Audit of Tillary Street Women’s Shelter contractor finds misreported costs


Food waste at the Tillary Street Women’s Shelter in downtown Brooklyn, April 6, 2022. Photo courtesy NYC Department of Social Services

An audit by the New York State Comptroller’s (OSC) office of a city contractor providing care at the Tillary Street Women’s Shelter in downtown Brooklyn found that the company misreported millions of public funds, including subsistence costs.

The Institute for Community Living Inc. (ICL) – a non-profit organization that receives government funding in exchange for providing temporary housing, housing referrals, case management, referral services, and on-site mental and physical health services to women with mental illness and substance use disorders Tillary – had $2,376,462 in reported expenses that did not meet the Tillary contract or DHS and city government oversight requirements, representing 9.7 percent of total expenses for the three fiscal years ended June 30, 2019. In 2019, ICL had four contracts with DHS valued at $93.8 million.

ICL awarded Tillary expenses for security and prepared meals ($3,162,646 and $1,169,564 respectively). In the three fiscal years prior to 2019, more than $92,492 worth of meals went unbilled. Specifically, over 267,000 meals were served by ICL, but logs accounted for only 231,920 meals purchased. 35,920 meals are not included. The OSC requested logs of daily food consumption and only received 21 of the 36 requested months from October 2017 to June 2019. During that time, an estimated 33 percent of meals purchased by ICL were wasted. ICL did not adjust the amount of meals to better suit her needs, although her contract allowed it.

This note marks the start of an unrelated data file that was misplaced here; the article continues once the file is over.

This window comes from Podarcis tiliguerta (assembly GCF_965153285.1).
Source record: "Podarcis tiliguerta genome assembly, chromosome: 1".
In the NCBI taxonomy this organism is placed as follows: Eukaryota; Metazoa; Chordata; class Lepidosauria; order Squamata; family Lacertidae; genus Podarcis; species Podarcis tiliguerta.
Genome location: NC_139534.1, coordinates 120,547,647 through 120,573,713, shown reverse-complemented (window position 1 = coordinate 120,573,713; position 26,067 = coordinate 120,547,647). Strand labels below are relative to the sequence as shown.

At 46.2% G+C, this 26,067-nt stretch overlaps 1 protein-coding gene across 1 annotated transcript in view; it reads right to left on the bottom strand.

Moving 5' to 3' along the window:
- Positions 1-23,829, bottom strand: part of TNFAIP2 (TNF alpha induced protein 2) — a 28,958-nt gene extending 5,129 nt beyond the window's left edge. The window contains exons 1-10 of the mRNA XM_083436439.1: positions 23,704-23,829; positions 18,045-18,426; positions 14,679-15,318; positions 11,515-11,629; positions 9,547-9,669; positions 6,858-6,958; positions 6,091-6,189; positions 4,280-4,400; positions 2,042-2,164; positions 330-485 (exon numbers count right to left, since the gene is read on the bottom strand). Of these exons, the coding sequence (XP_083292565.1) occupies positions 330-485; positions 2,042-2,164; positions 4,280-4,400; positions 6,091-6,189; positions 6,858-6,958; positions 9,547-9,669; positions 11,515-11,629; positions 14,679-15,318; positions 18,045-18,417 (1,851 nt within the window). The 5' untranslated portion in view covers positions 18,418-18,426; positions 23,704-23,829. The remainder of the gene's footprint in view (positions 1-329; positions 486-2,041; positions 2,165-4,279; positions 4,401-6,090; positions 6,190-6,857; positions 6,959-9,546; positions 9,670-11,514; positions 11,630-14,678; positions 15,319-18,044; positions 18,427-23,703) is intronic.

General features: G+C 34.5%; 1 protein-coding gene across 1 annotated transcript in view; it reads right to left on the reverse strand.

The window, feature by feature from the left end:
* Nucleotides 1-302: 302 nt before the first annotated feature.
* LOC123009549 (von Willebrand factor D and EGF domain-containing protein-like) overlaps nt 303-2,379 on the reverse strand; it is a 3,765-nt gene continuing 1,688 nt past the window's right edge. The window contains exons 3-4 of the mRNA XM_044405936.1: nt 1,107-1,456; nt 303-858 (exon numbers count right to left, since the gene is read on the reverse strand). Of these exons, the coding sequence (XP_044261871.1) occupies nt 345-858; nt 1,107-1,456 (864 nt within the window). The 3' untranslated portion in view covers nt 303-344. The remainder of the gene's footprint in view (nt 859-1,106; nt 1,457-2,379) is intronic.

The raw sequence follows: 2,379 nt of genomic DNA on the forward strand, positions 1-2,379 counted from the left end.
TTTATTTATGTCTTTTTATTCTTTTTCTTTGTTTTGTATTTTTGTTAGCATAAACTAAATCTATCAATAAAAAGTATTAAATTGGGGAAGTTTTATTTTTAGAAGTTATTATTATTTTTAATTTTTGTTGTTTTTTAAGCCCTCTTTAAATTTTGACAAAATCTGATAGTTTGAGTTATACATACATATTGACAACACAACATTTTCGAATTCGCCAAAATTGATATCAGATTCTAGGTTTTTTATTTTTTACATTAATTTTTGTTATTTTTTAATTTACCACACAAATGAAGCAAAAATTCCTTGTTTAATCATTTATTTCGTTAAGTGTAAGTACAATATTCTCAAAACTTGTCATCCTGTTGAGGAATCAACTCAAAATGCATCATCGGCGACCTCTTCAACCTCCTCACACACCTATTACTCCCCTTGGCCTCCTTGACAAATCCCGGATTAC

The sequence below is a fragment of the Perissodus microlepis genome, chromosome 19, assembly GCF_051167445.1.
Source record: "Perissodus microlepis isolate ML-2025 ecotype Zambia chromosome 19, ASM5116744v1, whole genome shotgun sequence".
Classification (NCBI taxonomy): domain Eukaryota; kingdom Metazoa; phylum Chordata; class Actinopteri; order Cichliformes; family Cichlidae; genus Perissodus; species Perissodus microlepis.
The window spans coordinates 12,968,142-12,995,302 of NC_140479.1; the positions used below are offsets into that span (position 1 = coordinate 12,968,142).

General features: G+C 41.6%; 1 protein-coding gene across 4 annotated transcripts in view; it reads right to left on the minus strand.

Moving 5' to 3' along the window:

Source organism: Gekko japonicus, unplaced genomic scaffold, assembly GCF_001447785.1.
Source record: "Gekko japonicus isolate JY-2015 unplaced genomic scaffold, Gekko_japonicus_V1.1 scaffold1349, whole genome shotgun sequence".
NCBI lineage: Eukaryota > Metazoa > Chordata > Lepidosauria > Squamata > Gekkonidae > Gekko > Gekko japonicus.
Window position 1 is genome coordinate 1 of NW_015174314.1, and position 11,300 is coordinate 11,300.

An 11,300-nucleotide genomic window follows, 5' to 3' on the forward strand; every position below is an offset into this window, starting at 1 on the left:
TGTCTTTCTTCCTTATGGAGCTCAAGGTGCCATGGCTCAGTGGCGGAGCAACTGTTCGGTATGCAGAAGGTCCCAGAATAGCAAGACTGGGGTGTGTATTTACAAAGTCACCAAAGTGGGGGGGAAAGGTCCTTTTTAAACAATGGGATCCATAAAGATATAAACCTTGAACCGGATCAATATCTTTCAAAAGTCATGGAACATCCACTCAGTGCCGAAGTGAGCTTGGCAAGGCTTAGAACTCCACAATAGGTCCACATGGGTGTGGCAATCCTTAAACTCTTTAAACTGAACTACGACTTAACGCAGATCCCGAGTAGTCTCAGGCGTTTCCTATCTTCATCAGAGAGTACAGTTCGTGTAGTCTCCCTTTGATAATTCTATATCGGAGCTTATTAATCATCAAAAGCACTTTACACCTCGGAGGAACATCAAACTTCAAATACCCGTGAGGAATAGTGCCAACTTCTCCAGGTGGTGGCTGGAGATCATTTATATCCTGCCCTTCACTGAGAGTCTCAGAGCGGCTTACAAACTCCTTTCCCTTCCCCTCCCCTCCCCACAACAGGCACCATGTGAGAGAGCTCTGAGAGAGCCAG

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On April 6, 2022, during an unannounced visit to the shelter, the OSC observed garbage bags full of unopened meals despite an April 9 “Use By” date.

ICL’s website states that in 2020, “96% of our behavioral health clients believed they had the power to make changes to improve their physical and mental health. The vast majority said they were able to deal with day-to-day issues more effectively and had more control over their lives.”

The Tillary Street Women’s Shelter at 200 Tillary Street in downtown Brooklyn. Photo courtesy of homelesshelterdirectory.org

For its services at Tillary, ICL had signed an original $15.2 million contract with the Department of Homeless Services and renewed an amended version of that contract for $35.6 million. From fiscal 2015-16 through fiscal 2019-20, the total cost of the contract was approximately $50.8 million.

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ICL claimed $24.5 million in eligible expenses during this period. To qualify for a refund, ICL must submit documentation: receipts, invoices, and proof of payment. The documents submitted did not comply with the Fiscal Manual or Cost Manual from DHS or the NYC Department of Health and Human Services, which “provides homeless service providers guidance on the eligibility of reimbursable expenses, the documentation needed to cover those expenses, and the cost allocation requirements for expenses related to multiple contacts” according to State Comptroller Audit. The Tillary contract states that the contractor must provide written estimates for goods, supplies or services for amounts in excess of $25,000 within one year.

$852,361 in compensation expenses — $696,572 in salaries and $155,789 in related benefits — on ICL’s payroll are “not adequately supported” and are non-refundable due to a lack of proper time and attendance records. ICL said the agency lost attendance records in a cyberattack in 2019, which DHS confirmed. The employees concerned worked 29,477 hours. $157,337 and $32,758 in fringe benefits and compensation expense related to personal services were also determined to be ineligible for reimbursement. The over-allocation of funds violates ICL’s contract with Tillary and other improperly documented expenses such as: ICL also reported $7,254 in the period prior to fiscal 2019. ICL’s financial statements for the 2018-19 financial year are overdue.

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According to the OSC, DHS spends a total of $2.2 billion annually to provide transitional housing and housing services for homeless families.





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